From the files – Jan ‘96
Mushroom lights [from DIY Perks, YouTube]
Twenty years ago when I was working for the Forest Health group at the New Zealand Forest Research Institute in Rotorua I received a letter from Frank Blom who lived in Awanui, Northland. Frank said:
In Nov, ’95 I noticed some 50 to 60 ‘glow worms’ on the bark of living Golden Willows in my place on the alluvial flats along the Awanui River.
They were clearly visible 2 to 3m away, but the source of the light could not be found by torchlight. A magnifying-glass however showed tiny mushrooms. By 25th Dec. there were only a few left and I brought one inside by breaking off a piece of bark.
Frank Blom’s notes
I wrote back that it was probably an undescribed species of Mycena and that I was not aware that any of the described New Zealand species were bioluminescent. The closest species, geographically, to New Zealand at that time was Mycena chlorophanus from Queensland.
More recently I came across a blog by Anna Chinn who blogged about a night-time excursion to Matawai, near Gisborne in search of glowing tree ferns. In fact, the glow came from a Mycena rotting the dead fronds skirting the trunk of Cyathea smithii. Not only does the mushroom glow but so too does the fungal hyphae growing through the dead frond.
Cyathea smithii [photo Leon Perrie, Museum of New Zealand Te Papa Tongarewa]
The Mycena in question goes by the working name of Mycena ‘Crystal Falls’ which is the location (Waipori/Crystal Falls, Otago) that it was collected from and first suspected to be a new species. It has been collected from the deep south to the far north. It has been found growing on the ferns Cyathea medullaris, Cyathea smithii, Blechnum sp., on the natives Ripogonum scandens and Metrosideros excelsa, and the exotic Salix fragilis.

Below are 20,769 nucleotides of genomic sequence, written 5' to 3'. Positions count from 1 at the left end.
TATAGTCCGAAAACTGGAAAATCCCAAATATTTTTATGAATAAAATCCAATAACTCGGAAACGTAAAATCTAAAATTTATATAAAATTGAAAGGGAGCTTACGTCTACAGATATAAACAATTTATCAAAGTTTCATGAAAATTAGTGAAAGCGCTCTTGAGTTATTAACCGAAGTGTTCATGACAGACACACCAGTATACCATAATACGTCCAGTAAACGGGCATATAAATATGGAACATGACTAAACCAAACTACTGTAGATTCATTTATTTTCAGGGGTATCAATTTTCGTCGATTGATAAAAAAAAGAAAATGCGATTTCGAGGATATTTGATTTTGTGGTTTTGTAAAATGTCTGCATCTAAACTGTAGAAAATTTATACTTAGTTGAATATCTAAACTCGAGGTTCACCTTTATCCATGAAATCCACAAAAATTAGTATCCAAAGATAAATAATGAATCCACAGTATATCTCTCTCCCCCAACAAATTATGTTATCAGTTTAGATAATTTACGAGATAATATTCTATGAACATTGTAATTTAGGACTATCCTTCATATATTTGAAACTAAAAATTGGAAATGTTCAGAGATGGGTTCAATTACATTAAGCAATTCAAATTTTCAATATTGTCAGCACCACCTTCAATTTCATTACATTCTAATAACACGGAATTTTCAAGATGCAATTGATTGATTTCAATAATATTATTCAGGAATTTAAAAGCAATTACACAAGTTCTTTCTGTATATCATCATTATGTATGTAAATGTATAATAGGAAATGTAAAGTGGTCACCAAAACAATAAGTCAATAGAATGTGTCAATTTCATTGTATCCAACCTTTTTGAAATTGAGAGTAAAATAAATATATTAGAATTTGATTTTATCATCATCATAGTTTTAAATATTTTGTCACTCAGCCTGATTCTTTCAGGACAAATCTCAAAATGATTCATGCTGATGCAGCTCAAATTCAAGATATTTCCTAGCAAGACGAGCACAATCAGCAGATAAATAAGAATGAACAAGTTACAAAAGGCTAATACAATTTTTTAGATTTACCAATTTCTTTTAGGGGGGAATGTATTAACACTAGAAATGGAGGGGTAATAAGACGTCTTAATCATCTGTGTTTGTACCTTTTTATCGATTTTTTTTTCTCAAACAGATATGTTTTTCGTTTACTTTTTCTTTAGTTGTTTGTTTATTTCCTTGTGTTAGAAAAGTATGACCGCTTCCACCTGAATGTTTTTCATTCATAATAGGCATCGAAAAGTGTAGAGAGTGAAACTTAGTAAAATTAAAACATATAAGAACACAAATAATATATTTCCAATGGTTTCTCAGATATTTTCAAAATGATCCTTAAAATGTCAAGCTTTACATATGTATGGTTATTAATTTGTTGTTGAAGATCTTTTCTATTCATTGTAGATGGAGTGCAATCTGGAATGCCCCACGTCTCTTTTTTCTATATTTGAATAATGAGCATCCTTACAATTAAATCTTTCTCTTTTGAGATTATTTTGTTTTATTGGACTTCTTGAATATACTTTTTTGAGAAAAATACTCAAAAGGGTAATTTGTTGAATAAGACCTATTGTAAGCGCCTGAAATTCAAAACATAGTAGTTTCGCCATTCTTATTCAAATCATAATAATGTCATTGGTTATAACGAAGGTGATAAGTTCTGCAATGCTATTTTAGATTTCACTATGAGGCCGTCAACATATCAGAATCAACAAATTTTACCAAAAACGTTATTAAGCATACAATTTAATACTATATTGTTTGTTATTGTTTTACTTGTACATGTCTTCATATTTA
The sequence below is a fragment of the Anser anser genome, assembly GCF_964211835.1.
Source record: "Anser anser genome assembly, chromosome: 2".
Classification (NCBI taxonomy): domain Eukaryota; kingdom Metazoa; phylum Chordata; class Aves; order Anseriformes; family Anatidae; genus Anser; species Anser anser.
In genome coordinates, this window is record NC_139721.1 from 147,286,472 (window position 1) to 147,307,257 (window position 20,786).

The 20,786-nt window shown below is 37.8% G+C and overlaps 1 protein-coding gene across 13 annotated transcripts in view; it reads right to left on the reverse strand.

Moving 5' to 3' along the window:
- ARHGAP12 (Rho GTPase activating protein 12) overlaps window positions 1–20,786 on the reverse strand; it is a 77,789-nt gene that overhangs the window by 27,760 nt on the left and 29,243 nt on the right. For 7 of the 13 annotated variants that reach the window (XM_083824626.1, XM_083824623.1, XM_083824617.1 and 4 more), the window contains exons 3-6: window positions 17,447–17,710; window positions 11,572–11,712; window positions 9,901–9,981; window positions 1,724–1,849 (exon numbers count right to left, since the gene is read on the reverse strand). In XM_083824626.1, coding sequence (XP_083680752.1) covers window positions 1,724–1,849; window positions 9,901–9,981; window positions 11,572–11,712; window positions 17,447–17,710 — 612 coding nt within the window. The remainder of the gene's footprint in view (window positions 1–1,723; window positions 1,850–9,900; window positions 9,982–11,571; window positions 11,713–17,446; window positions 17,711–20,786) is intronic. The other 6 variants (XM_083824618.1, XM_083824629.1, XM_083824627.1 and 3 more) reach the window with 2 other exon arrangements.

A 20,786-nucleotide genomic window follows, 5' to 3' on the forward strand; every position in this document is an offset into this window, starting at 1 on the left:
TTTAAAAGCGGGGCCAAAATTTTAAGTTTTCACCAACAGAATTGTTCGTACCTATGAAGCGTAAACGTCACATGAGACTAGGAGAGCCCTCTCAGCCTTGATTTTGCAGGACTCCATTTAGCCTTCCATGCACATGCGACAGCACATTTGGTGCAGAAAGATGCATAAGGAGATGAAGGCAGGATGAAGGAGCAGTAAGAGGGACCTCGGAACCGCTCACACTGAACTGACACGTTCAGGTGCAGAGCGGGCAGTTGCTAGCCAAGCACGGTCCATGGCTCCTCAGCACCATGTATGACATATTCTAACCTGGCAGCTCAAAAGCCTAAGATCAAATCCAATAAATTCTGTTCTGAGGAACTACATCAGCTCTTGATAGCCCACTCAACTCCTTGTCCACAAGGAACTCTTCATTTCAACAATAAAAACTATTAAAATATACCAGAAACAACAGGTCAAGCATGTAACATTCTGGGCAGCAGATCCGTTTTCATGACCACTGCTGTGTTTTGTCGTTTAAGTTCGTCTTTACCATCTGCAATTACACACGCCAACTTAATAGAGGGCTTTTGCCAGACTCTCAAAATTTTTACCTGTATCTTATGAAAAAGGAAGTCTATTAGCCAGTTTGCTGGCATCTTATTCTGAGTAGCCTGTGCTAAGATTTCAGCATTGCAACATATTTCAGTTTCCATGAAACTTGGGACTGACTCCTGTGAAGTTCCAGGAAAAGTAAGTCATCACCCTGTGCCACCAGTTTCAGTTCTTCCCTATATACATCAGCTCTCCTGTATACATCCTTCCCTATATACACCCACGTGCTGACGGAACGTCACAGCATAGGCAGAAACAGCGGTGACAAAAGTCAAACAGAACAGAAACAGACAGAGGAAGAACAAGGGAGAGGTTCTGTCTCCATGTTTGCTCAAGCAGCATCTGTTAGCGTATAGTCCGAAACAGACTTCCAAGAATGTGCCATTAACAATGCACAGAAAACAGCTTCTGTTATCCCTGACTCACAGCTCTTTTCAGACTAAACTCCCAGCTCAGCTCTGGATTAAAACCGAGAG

Mycena ‘Crystal Falls’ [photo Jerry Cooper]
Fungi at War
In general bioluminescent fungi are not obvious in New Zealand. Ian Hood (1992) wrote:
Fresh Armillaria-decayed wood is bioluminescent and can be seen glowing eerily along bush-tracks on dark nights.
While Peter Buchanan (2006) said of Armillaria decay:
Decayed wood when fresh emits a weak light (bioluminescence), the glow visible in forests on dark nights.
John Ramsbottom in 1923 in A Handbook of the Larger British Fungi wrote about the luminosity of decaying wood. He said that it had been known from classical times and referred by Aristotle. He gave many examples of its use through time but only one really comes close to home when he talks about World War I:
In many places on the Western front during the war our troops found luminous wood useful for putting in the straps of their steel helmets and on the fore-sights of their rifles.
New Zealand soldiers in a front-line trench on the Somme, La Signy Farm, France, 6 April 1918. Sergeant Ormond Burton (Auckland Regiment’s official historian who became a prominent Second World War conscientious objector) stands on a firing step in the trench wall [photo Henry Armytage Sanders, Alexander Turnbull Library, ref no: 1/2-013092-G]
In the New Zealand context, Steven Brightwell (1993) wrote:
World War One soldiers nailed bits of fungus-infested wood to their helmets and bayonets. The phosphorescent fungi, glowing faintly in the dark, provided enough light to enable the soldiers to avoid collisions in the trenches, but not enough to make them targets for the enemy.
I haven’t been able to find any direct reference to this practice by New Zealand troops – if you have let me know where.
A good account of bioluminescence in fungi is given by Brian Perry at MykoWeb.
Brightwell, S 1993. Feasting on fungi. New Zealand Geographic 18 (June): 34-58
Buchanan, P 2006. Fungal Biodiversity. In Parsons, S., Blanchon, D., Buchanan, P., Clout, M., Galbraith, M., Weihong, J., Macdonald, J., Walker, M, Wass, R, 2006. Biology Aotearoa. Pearson Education New Zealand. ISBN 1 877268 00 3. Pp 72-83
Hood, I 1993. An illustrated guide to fungi on wood in New Zealand. Auckland University Press.
Here is Taylor Lockwood’s photo of Mycena ‘Crystal Falls’ that Jerry Cooper mentions in his comment below.
Mycena ‘Crystal Falls’ [photo Taylor Lockwood]